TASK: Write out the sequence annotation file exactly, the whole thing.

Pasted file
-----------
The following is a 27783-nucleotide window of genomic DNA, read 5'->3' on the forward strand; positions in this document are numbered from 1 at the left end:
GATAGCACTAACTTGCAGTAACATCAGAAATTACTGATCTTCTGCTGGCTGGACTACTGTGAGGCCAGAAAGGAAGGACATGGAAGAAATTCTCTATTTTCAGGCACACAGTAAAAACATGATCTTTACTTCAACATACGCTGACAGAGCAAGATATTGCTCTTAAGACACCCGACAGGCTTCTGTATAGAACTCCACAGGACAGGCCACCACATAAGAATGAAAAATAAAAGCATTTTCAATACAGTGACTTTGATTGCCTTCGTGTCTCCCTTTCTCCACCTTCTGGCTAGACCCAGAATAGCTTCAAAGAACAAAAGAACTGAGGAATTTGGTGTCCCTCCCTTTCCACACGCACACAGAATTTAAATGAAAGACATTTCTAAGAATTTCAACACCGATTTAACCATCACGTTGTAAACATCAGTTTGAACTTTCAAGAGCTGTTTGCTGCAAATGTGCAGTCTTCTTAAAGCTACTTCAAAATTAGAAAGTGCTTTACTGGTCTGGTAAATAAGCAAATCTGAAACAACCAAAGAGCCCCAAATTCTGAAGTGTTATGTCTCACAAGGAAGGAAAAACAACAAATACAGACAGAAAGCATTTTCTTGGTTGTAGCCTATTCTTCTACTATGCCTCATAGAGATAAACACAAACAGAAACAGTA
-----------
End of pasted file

The following is a 27783-nucleotide window of genomic DNA, read 5'->3' on the forward strand; positions in this document are numbered from 1 at the left end:
GATAGCACTAACTTGCAGTAACATCAGAAATTACTGATCTTCTGCTGGCTGGACTACTGTGAGGCCAGAAAGGAAGGACATGGAAGAAATTCTCTATTTTCAGGCACACAGTAAAAACATGATCTTTACTTCAACATACGCTGACAGAGCAAGATATTGCTCTTAAGACACCCGACAGGCTTCTGTATAGAACTCCACAGGACAGGCCACCACATAAGAATGAAAAATAAAAGCATTTTCAATACAGTGACTTTGATTGCCTTCGTGTCTCCCTTTCTCCACCTTCTGGCTAGACCCAGAATAGCTTCAAAGAACAAAAGAACTGAGGAATTTGGTGTCCCTCCCTTTCCACACGCACACAGAATTTAAATGAAAGACATTTCTAAGAATTTCAACACCGATTTAACCATCACGTTGTAAACATCAGTTTGAACTTTCAAGAGCTGTTTGCTGCAAATGTGCAGTCTTCTTAAAGCTACTTCAAAATTAGAAAGTGCTTTACTGGTCTGGTAAATAAGCAAATCTGAAACAACCAAAGAGCCCCAAATTCTGAAGTGTTATGTCTCACAAGGAAGGAAAAACAACAAATACAGACAGAAAGCATTTTCTTGGTTGTAGCCTATTCTTCTACTATGCCTCATAGAGATAAACACAAACAGAAACAGTA